Various methods may be used to form the dielectric material layer between the upper and lower leadframe portions. Where the dielectric material comprises a liquid resin adhesive which is thermally or radiation curable, or simply dryable at ambient conditions, the process includes application of a thin layer on one leadframe portion followed by joining to the other leadframe portion and curing.
For some dielectrics which are obtained in film form, the film may be joined to each leadframe member by a thin layer of conductive or non-conductive adhesive.
Examples of polymeric dielectric film materials useful in forming the interposed layer 32 of the capacitors 34 include polytetrafluoroethylene, Kapton™ film, and MylarŽ plastic film, both trademarked products of DuPont. Such materials have a very high insulation resistance, typically greater than 1000 MΩ, low losses and a long service life.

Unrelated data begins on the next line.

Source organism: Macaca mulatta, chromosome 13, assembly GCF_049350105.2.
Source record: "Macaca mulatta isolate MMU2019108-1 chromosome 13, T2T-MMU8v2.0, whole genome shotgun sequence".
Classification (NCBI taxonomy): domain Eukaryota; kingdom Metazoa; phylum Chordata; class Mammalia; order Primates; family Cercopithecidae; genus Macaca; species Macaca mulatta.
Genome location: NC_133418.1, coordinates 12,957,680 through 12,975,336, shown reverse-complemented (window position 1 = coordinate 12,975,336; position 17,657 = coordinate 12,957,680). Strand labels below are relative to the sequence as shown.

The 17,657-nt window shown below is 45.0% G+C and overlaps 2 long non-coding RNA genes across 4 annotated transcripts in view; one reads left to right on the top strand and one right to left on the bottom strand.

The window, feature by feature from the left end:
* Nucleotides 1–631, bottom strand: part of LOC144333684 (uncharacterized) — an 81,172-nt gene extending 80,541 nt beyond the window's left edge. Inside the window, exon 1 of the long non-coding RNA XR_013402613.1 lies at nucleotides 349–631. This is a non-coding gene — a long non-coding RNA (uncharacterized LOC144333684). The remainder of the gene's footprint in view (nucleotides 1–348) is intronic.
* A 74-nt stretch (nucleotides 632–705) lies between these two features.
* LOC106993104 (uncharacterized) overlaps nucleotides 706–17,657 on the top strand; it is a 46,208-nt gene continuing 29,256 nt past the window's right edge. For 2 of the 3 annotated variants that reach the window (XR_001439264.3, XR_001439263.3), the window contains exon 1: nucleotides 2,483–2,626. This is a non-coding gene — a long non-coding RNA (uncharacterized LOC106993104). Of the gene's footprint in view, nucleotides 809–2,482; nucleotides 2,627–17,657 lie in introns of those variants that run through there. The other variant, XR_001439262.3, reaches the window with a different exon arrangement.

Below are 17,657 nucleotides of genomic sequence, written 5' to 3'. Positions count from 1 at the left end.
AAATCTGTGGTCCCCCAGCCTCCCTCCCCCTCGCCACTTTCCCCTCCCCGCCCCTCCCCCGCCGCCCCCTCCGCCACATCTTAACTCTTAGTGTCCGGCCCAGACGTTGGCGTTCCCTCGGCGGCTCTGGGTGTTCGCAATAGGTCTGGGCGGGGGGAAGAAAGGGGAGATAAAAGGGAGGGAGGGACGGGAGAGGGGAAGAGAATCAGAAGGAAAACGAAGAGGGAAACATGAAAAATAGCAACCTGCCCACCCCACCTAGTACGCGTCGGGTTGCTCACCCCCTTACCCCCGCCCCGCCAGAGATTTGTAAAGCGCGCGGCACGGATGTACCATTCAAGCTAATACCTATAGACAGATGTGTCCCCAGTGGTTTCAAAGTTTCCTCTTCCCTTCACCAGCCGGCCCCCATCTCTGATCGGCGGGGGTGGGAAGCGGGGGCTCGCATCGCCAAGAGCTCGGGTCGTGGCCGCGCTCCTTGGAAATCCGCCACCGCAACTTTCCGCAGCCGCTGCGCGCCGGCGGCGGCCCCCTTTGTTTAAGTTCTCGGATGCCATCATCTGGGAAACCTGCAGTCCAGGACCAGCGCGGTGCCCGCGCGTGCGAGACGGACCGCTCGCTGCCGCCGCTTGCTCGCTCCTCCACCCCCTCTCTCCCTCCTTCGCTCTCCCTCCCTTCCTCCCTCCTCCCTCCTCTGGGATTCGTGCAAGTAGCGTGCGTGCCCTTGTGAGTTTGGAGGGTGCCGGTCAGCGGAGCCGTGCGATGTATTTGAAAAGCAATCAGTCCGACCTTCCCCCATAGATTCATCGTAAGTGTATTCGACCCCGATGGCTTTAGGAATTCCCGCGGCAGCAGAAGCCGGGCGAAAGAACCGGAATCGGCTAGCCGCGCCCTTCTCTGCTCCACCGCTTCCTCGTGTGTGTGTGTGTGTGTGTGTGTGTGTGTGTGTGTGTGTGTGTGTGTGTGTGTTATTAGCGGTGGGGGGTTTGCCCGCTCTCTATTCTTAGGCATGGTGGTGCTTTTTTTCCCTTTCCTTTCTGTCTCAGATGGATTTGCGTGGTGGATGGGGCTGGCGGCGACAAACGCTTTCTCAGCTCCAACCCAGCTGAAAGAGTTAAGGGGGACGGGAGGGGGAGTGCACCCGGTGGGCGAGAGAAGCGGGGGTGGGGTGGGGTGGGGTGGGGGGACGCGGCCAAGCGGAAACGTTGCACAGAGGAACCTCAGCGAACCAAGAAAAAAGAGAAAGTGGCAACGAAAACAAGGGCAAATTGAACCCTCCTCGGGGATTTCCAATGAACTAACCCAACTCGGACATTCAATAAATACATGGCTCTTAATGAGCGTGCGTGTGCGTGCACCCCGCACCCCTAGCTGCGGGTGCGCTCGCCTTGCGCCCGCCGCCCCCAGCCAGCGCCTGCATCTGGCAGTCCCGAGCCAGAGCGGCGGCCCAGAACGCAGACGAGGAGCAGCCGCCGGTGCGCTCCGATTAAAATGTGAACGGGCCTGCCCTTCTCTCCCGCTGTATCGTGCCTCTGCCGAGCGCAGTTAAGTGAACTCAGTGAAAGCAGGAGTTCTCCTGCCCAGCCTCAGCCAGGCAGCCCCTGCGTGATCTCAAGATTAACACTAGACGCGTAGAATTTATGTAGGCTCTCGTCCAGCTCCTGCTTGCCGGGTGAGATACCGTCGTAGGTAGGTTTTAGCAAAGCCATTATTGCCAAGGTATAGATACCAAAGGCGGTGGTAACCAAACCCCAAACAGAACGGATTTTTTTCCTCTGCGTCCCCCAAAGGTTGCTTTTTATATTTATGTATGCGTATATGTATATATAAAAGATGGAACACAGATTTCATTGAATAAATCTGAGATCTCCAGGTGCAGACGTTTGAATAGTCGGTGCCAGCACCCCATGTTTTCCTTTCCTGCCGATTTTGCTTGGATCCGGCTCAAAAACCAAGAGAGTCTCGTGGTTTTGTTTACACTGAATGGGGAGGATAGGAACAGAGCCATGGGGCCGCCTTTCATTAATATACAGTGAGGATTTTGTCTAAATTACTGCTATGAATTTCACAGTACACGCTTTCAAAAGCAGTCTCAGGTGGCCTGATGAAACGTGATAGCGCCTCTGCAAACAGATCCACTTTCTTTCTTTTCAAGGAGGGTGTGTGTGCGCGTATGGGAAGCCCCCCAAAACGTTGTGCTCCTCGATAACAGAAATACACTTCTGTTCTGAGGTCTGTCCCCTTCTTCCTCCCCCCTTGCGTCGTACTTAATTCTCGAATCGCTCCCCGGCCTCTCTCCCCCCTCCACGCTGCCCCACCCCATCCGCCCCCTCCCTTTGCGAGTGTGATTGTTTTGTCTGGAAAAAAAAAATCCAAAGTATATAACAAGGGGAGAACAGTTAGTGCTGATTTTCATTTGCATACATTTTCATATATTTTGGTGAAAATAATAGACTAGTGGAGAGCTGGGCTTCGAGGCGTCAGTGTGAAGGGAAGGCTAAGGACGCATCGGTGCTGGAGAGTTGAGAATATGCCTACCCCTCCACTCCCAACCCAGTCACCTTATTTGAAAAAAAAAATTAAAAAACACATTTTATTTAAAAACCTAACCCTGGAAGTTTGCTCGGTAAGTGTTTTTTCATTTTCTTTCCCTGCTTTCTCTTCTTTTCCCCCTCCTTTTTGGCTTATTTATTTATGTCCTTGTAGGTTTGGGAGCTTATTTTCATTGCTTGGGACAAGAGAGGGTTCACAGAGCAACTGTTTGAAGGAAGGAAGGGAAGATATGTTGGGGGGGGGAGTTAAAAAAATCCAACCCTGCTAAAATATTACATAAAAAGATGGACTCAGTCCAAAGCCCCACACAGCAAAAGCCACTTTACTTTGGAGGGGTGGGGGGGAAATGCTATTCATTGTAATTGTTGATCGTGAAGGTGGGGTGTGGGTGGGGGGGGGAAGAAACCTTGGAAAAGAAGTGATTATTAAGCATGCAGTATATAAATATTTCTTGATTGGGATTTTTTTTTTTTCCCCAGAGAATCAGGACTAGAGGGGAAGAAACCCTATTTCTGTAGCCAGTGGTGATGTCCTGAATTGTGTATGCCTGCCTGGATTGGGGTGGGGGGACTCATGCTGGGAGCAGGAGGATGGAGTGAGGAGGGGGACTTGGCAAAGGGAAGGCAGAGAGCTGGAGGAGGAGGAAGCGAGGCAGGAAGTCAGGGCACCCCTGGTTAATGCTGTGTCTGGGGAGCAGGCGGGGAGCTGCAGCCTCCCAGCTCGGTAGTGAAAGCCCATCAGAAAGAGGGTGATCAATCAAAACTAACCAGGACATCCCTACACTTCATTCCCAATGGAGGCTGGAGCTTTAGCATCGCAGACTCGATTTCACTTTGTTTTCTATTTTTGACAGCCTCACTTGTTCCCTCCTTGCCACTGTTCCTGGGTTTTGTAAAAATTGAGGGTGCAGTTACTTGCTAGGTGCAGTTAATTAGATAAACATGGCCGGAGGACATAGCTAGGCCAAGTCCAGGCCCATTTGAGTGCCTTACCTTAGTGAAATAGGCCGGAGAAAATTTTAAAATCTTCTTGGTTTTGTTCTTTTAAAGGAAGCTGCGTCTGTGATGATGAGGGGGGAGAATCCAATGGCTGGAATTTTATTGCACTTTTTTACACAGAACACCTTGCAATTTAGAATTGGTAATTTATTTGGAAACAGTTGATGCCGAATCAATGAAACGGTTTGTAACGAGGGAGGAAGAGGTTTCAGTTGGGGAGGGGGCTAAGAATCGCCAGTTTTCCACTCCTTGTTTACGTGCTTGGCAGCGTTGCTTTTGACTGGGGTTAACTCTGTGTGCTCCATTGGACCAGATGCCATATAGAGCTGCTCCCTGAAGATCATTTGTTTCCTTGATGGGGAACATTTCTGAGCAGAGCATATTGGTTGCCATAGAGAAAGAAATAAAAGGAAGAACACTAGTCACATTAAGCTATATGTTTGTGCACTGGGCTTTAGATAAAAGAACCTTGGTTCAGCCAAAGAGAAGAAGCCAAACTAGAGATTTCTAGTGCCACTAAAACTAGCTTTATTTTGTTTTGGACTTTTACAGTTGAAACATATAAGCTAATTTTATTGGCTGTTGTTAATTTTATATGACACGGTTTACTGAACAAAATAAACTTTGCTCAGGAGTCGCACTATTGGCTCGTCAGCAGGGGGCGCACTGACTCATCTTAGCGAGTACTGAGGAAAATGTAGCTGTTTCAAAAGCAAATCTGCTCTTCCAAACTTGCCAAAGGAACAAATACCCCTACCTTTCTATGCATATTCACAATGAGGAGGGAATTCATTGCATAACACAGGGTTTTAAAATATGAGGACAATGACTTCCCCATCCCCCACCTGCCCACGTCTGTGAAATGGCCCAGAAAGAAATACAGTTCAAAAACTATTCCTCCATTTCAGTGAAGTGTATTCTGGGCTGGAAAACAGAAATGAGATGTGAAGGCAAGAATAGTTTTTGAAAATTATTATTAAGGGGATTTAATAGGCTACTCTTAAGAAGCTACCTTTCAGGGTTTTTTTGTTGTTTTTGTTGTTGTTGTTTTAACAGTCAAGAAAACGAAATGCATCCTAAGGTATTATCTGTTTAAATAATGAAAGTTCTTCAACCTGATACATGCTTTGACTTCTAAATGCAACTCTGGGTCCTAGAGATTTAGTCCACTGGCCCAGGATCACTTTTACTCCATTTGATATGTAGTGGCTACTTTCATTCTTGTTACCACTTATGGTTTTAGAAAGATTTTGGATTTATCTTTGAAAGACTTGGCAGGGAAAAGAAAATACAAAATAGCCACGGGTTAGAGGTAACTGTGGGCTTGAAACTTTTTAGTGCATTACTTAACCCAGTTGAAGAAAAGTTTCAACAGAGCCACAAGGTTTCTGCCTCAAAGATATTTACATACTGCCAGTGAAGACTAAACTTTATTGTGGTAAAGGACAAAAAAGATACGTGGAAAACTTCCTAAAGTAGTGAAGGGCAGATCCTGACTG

Each of the upper leadframe portions 22A and 22B may be insulatively attached to the lower leadframe portion 24A by a different dielectric material having different electrical properties, so that the resulting capacitors 34 have different capacitances and/or may operate as decoupling capacitors in a differing range of switching frequencies. In addition, capacitors useful for purposes other than noise suppression and decoupling may be formed using the upper and lower leadframe portions and incorporated in the circuit within the integrated circuit device 10. Placement of multiple integral capacitors within the IC package in accordance with this invention not only results in a small package but enhances both the operating characteristics and the range of usefulness of the IC.
Thus, a first capacitor may be a high end frequency noise suppression capacitor and a second capacitor may be a low end frequency noise suppression capacitor. By designing each capacitor 34 to have a particular capacitance, both high frequency noise suppression and decoupling will occur simultaneously in the integrated circuit device 10.
The electrical characteristics of each capacitor 34 are dependent upon a number of variables, including surface area, shape, type and thickness of dielectric material, etc. Thus, each capacitor 34 may be specifically tailored for its designated use.